Something every human should do: experience native animals being themselves, unaware of human presence. Making a particular study of unusual wildlife being wild is even more rewarding.

On the northern east coast of Tasmania, for example, you can conduct a little Devil Watching. Using a wallaby carcass purloined from roadkill, a local farmer attracts Tasmanian Devils to a fierce feast, while transfixed humans take cover quietly in a nearby shack.

“I’ve done a spot of Devil Dancing in Tasmania. Before your eyes a roadkill wallaby disappears down the gaping gullets of a pack of the ugly little critters. It’s disgusting, horrific, revolting . . . and utterly enthralling.”
– Tony Wheeler

You’ll see why its spine-chilling screeches, black colour and reputed bad temper led the early European settlers to call it the Devil. Although they’re only the size of a small dog, Tasmanian Devils can sound and look incredibly fierce.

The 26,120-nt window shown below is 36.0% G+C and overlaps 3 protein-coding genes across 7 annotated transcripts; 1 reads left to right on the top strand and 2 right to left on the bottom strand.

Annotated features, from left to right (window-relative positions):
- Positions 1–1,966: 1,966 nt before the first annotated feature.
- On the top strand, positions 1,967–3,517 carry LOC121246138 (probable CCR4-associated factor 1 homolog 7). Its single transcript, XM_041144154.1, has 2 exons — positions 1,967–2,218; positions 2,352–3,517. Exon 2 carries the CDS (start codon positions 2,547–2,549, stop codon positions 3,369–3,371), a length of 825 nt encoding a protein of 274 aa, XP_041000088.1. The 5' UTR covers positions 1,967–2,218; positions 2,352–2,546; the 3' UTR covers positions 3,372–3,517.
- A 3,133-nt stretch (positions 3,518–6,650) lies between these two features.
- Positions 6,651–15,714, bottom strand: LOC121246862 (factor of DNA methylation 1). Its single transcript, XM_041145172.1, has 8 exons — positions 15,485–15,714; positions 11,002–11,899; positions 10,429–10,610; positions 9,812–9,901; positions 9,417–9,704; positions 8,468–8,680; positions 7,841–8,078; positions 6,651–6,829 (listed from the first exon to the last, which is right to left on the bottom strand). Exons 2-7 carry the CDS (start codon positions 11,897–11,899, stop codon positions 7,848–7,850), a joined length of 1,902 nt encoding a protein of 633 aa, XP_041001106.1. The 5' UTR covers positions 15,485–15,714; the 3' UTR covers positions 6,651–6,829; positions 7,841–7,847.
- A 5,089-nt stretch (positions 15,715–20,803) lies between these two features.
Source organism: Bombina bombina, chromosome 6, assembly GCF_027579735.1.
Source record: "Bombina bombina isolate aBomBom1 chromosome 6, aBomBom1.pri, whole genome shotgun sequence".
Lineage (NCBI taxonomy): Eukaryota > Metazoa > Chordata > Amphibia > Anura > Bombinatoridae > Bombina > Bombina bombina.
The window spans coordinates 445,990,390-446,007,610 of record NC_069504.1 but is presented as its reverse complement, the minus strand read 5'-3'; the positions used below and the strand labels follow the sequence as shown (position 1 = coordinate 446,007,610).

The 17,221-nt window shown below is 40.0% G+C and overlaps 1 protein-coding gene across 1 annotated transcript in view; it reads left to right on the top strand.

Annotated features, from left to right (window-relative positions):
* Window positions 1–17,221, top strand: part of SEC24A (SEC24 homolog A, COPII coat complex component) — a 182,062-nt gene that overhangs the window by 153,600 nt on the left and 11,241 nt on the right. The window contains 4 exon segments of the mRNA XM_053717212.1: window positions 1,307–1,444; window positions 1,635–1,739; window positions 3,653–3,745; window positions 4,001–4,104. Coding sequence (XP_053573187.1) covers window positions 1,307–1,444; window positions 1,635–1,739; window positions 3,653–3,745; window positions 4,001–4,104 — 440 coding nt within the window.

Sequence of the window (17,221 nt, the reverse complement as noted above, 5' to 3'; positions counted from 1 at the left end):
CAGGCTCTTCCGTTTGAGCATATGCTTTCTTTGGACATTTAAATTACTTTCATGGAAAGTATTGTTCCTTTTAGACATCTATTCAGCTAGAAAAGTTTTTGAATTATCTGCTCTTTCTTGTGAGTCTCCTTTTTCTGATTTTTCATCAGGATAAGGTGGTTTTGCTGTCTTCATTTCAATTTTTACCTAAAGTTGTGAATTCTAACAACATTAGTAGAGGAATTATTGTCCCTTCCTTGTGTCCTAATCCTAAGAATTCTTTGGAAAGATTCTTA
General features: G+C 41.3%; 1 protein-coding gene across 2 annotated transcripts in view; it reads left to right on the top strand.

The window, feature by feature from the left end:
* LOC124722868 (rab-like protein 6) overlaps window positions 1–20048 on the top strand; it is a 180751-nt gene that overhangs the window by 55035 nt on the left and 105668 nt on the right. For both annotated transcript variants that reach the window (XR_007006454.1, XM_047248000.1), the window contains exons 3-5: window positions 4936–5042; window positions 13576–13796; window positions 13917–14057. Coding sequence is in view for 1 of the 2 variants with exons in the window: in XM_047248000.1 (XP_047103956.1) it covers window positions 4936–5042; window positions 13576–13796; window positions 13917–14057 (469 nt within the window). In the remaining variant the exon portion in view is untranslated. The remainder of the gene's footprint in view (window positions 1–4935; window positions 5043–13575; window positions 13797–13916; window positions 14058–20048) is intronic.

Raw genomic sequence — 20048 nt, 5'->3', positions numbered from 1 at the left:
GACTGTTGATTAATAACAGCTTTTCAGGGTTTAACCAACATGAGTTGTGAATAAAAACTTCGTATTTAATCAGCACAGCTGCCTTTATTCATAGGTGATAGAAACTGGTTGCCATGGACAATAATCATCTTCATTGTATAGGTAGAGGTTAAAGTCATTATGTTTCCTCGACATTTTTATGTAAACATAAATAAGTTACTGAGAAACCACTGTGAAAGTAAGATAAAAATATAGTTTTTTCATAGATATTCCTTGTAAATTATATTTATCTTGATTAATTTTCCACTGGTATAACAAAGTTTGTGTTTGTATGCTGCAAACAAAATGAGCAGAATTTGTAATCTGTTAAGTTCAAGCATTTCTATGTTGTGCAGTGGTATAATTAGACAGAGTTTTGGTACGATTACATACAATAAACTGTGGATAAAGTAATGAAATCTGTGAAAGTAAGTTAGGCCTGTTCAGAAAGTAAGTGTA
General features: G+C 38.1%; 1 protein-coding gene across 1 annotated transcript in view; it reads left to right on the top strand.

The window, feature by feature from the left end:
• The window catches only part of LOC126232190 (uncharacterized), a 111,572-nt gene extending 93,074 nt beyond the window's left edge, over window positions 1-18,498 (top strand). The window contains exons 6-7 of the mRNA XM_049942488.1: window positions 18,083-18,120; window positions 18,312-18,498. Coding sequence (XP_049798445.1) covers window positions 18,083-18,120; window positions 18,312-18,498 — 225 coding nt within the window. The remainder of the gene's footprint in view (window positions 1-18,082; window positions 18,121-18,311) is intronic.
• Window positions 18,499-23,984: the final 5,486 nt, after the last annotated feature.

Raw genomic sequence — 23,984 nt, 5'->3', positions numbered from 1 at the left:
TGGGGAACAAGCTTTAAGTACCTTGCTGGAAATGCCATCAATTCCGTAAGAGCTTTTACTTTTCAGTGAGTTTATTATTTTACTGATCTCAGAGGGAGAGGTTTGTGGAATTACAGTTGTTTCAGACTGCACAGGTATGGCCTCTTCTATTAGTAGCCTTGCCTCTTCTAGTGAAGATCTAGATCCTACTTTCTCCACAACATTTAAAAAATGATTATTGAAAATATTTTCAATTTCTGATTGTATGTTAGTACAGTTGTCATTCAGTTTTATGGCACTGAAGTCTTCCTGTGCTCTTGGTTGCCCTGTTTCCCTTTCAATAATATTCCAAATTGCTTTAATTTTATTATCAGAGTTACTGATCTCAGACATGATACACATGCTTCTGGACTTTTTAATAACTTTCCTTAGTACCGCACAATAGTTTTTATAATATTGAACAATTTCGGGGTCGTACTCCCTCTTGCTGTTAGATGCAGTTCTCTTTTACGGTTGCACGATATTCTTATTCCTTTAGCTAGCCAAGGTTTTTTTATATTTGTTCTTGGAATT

Did you know?
Tasmanian Devils (their diet being mostly carrion) utilise jaws with a biting power equal to a dog four times their size. In this respect, Tassie Devils are similar to hyenas.

How to get there
The Tasmanian Devil Park is a 1-hour drive from Hobart, along the main highway to Port Arthur.

The creatures can also be seen in Narawntapu National Park, Mt. William National Park, and Cradle Mt. National Park. For information on how to get to these parks, please see the web links below.

Best time to go
The Tasmanian Devil Park is open daily (except on 25 December).

If you want to spot them in the wild, a few hour hours after sunset is best.

Further information
Useful websites:

www.tasmaniandevilpark.com
Website of the Tasmanian Devil Park

www.parks.tas.gov.au/wildlife/mammals/devil.html
Parks & Wildlife Service info on Tasmanian Devils

www.parks.tas.gov.au/natparks/narawntapu/index.html
Narawntapu National Park

www.parks.tas.gov.au/natparks/mtwilliam/index.html
Mt William National Park

www.parks.tas.gov.au/natparks/cradle/index.html
Cradle Mt – Lake St Clair National Park

** This is our original 100 Things to Do Before You Die. First published in 1996. There is an updated 100 Things To Do In Australia Before you die, published in 2011.

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